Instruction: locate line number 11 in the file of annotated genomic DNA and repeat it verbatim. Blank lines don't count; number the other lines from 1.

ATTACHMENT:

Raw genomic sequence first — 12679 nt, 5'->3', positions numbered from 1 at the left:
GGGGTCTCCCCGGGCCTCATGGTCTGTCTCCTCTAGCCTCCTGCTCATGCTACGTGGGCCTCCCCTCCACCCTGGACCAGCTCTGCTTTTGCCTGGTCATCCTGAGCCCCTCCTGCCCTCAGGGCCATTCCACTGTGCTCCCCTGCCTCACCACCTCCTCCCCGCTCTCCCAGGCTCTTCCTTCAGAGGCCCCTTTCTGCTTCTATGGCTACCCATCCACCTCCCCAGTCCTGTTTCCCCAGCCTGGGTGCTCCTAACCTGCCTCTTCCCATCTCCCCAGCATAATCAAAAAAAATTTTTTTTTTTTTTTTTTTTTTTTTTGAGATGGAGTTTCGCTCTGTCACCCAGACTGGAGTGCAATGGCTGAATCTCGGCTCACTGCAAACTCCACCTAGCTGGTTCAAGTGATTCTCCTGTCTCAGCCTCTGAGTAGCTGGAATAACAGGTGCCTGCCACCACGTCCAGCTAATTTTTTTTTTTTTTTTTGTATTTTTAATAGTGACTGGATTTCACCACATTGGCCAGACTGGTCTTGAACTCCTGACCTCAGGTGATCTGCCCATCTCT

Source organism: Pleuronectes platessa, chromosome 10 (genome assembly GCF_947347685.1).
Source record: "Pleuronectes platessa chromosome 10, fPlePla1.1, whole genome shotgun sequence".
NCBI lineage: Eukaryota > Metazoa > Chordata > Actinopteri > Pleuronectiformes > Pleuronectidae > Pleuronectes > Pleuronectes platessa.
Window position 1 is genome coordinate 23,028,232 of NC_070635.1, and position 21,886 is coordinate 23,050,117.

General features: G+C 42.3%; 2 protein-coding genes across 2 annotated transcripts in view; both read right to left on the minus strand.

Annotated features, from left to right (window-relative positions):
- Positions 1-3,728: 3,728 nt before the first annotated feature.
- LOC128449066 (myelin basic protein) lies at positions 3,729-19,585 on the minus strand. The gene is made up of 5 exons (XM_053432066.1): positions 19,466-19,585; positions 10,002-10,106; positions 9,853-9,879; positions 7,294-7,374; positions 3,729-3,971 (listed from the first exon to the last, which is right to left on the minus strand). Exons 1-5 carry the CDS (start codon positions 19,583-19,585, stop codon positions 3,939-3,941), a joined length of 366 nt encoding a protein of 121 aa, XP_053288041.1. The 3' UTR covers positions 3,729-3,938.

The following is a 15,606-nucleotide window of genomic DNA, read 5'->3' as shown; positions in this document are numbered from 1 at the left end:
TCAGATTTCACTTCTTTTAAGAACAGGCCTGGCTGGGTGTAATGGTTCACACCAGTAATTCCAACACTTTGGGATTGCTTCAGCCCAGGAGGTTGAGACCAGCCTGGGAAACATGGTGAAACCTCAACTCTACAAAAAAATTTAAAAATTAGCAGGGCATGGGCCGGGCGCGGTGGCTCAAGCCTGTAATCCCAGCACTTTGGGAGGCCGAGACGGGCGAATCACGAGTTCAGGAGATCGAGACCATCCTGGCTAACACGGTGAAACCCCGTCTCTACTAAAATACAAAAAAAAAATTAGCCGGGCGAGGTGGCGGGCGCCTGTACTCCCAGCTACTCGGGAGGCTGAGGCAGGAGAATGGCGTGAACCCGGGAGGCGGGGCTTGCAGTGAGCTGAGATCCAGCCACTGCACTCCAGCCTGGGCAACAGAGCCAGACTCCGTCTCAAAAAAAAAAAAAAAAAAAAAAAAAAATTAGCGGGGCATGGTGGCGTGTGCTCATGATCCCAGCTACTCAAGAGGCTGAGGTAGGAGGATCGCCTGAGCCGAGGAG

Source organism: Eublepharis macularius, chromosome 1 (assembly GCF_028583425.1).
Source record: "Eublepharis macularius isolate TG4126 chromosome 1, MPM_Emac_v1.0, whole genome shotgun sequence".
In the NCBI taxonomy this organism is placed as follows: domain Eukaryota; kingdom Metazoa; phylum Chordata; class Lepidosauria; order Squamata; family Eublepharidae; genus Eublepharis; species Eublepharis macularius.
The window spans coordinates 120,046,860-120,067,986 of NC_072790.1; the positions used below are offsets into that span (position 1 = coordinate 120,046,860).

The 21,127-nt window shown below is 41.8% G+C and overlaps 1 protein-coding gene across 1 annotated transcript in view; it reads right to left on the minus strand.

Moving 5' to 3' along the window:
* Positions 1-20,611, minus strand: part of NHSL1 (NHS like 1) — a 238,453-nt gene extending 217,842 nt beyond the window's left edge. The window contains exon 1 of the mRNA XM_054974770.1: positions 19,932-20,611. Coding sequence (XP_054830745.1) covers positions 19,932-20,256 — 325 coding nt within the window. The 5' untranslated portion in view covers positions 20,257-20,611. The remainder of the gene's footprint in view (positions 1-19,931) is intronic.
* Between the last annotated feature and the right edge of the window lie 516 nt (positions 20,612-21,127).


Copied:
The following is a 15,606-nucleotide window of genomic DNA, read 5'->3' as shown; positions in this document are numbered from 1 at the left end: